Machinery companies that cater to the livestock sector see down market as an opportunity.
Editor's note: This is one of eight 2015 marketing outlooks, the AgWeb.com editors are providing to help you succeed and be profitable in the coming year.
Time will tell. That’s the mentality of the machinery industry and farmers moving into 2015. With commodity prices in a slump, the machinery market is facing a year of unknown production and sales, but the passage of Section 179 offers hope.
Section 179 tax deduction was signed into law by President Obama on Friday, Dec. 19. The deduction allows farmers to write off up to $500,000 in capital assets purchases, such as farm equipment, instead of depreciating over time. The deduction can be applied for new or used equipment, but it must be purchased by Dec. 31, 2014.
“This will allow our customers to invest in the equipment they need to make the most out of the upcoming season," said Abe Hughes, Vice President of New Holland, North America. " They have worked hard all year and this is an opportunity for them to make that work pay off.”
The market is likely to see a purchasing push for farmers and livestock producers who may have been on the fence about buying new equipment in 2014.
“Values on good used livestock-related equipment will soar higher through end of year,” predicts farm equipment expert Greg Peterson, also known as Machinery Pete, who expects hog and cattle producers to be active shoppers this December.
Thanks to strong pork prices and record highs for beef, livestock farmers will have money to spend and tax liability to reduce as the year comes to an end. Other types of farm machinery may not be as hot, thanks to the level of investment that many corn and soybean farmers have made in recent years. “I don’t know how much pent-up demand there is out there,” said Paul Neiffer, the Farm CPA, who has been closely following the Section 179 legislation through Congress.
As relieved as farmers and machinery companies are about the Section 179 tax extension for 2014, they remain frustrated at Congress’s short-term approach to the issue. "These aren't solutions that benefit farmers in some years and not in others; we need them every year on every farm," says Wade Cowan, a farmer from Brownfield, Texas, and the new president of the American Soybean Association. "So we encourage both chambers of Congress to come together and find a solution that extends these beneficial provisions for the long term. What we need is certainty in the tax code, not a guessing game."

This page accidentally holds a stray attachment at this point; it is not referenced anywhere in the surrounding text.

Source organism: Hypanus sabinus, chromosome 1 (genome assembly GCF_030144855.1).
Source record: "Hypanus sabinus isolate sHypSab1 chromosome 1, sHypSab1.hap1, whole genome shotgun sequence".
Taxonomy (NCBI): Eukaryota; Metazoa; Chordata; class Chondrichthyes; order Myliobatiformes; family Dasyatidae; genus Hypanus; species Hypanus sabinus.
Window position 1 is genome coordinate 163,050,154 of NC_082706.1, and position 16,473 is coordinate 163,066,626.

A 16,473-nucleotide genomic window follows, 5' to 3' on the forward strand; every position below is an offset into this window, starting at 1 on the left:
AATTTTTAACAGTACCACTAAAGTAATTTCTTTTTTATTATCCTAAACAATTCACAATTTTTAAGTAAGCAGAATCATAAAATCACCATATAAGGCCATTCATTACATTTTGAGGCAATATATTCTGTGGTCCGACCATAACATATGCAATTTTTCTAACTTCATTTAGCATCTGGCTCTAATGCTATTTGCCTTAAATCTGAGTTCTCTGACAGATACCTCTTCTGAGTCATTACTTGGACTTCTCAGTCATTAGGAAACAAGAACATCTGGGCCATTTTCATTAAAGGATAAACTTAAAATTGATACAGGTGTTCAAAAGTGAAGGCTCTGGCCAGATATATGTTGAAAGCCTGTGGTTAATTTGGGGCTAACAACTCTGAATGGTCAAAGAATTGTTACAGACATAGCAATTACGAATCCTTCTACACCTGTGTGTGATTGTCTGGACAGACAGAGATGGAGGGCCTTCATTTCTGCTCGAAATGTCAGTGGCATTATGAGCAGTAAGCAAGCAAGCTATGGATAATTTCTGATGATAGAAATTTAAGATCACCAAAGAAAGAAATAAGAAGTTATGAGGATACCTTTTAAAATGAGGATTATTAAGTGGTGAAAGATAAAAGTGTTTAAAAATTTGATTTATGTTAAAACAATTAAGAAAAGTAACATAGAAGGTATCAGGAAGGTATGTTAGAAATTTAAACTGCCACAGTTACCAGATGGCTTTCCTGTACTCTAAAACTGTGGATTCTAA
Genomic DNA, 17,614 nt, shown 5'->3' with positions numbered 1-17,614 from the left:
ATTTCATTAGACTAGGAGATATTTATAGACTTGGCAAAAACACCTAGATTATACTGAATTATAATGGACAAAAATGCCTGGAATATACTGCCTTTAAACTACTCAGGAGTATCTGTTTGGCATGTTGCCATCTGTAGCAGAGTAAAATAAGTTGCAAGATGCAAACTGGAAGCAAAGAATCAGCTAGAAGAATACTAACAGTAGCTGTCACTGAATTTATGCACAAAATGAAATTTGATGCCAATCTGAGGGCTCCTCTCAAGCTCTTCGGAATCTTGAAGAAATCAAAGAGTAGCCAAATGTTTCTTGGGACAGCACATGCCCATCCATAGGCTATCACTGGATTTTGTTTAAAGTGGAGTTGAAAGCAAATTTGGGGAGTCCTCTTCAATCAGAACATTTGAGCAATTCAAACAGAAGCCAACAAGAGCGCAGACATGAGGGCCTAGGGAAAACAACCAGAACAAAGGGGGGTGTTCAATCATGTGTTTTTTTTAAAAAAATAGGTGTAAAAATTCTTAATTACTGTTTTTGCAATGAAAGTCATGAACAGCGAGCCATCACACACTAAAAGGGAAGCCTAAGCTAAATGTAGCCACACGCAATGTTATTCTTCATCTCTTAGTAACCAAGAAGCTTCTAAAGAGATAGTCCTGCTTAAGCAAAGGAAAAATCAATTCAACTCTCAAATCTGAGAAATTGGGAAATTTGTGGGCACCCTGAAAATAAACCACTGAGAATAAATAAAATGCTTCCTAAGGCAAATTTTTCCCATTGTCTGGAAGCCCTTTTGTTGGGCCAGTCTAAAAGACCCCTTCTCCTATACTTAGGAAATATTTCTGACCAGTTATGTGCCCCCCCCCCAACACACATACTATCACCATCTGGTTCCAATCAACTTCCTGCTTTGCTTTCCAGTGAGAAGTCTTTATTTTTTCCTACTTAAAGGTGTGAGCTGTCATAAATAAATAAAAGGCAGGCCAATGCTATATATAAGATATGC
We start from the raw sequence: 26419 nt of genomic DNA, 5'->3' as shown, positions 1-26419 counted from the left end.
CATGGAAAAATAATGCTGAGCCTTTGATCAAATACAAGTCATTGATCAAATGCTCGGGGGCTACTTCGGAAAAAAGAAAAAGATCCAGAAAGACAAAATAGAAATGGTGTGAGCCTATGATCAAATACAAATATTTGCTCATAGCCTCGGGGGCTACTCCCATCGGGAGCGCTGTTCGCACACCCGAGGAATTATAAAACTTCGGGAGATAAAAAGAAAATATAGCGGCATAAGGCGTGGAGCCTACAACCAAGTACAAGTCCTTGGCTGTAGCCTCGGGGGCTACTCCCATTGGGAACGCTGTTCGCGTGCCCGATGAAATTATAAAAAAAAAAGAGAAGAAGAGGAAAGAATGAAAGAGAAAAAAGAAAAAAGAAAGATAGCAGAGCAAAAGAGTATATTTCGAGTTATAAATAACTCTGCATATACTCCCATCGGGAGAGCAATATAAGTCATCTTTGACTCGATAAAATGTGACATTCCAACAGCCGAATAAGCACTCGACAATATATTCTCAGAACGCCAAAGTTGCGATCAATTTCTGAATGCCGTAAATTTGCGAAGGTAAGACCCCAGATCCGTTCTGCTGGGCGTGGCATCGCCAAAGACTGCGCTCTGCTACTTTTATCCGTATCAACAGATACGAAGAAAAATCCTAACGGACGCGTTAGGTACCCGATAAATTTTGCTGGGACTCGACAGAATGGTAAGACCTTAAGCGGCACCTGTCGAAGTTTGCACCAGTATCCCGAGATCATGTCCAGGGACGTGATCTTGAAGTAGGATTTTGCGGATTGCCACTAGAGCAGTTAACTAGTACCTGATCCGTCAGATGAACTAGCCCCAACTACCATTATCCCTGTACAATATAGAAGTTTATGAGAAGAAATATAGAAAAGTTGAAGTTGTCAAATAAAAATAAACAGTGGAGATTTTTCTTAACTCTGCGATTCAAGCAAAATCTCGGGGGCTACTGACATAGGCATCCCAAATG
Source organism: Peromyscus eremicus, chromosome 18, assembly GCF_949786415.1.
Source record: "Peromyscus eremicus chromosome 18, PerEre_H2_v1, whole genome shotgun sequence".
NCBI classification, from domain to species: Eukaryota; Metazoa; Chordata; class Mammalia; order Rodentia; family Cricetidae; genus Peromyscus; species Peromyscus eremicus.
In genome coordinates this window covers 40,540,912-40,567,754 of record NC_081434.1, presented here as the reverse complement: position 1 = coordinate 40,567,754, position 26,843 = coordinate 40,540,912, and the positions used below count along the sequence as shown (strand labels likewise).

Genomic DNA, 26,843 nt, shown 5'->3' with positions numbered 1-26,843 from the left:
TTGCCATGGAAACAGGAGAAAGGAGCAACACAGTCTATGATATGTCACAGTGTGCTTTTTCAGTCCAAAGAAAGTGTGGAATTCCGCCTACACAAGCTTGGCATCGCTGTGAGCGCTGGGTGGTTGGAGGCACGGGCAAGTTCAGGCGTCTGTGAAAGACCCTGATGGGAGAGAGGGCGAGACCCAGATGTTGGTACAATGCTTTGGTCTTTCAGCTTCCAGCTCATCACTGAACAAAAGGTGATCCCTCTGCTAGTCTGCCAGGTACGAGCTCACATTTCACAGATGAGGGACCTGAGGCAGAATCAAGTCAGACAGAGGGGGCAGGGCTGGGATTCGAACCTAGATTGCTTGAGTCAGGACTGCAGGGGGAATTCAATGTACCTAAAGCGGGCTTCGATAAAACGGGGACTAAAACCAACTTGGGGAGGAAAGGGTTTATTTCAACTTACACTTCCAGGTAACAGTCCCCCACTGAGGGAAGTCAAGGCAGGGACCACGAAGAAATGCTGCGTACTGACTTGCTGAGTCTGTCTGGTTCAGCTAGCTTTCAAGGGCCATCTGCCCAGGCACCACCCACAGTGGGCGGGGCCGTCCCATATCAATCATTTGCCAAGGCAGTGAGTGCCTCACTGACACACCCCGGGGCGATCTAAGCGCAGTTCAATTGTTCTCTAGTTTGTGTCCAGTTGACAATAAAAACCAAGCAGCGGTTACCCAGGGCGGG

The leading machinery companies that primarily manufacture row crop equipment will likely cut production. However, machinery companies that heavily cater to the livestock sector see the down market as an opportunity.
“What we are experiencing is the headwind and tailwind of the marketplace for 2015,” says Leif Magnusson, Claas president, North America.
In fiscal year 2014, Claas had a record year in equipment sales, specifically self-propelled foragers. “Since we are not a market leader, we don’t see too many changes in our production and sales levels,” Magnusson says.
The Agrievolution Alliance global network, which consists of leading ag machinery companies, says manufacturers are less satisfied with their current business situation than they have been in the past four years, based on responses to its latest biannual survey. Only 18% of the companies surveyed described their business situation to be “good” or “very good.” In April, it was closer to 50%. The corresponding Agritech Business Climate index dropped 33 points from April to -7 on a 100 to -100 scale. This time last year, the overall climate index was 32.
The drop in corn and soybean prices and the resulting projected drop in net farm income by 23% compared to the past year is negatively impacting larger horsepower tractors and combines the most, says Charlie O’Brien, senior vice president of the Association of Equipment Manufacturers. “In the row crop area, some of our manufacturers suggest the market might be down 10% to 15% again next year with the first six months seeing the biggest decline from 2014 levels,” he says.
The North American market looks strong moving into 2015 compared to other countries. According to the Agrievolution Alliance survey, the U.S. will face lower order intake, but some companies continue to experience high national demand.
For example, compared to 2014, Krone Chief Operating Officer Gary Thompson says his company will
increase order intake by 10%. Anticipating less of a hit compared to companies that manufacture row crop equipment, Krone plans to expand its workforce in North America, increase its marketing department and decrease the size of sales territories for greater sales response.
“It’s possible the hay and forage equipment market might slightly decrease in 2015 compared to 2014. However, if it does, we don’t expect it to be by much,” Thompson adds.
After several years of an up market, machinery makers will be riding out the down market and making the appropriate adjustments in output. “The long-term fundamentals for the industry are still very good,” O’Brien says. “We plant and harvest food. That fundamental will never change. The equipment market on a worldwide basis has a bright long-term future.”
Is there anything on your machinery shopping list? Let us know on the AgWeb discussion boards.
2015 Marketing Outlooks
The editors at AgWeb.com are taking a look at experts’ 2015 projections for corn, beef, wheat, hogs, soybean, cotton, machinery and dairy.
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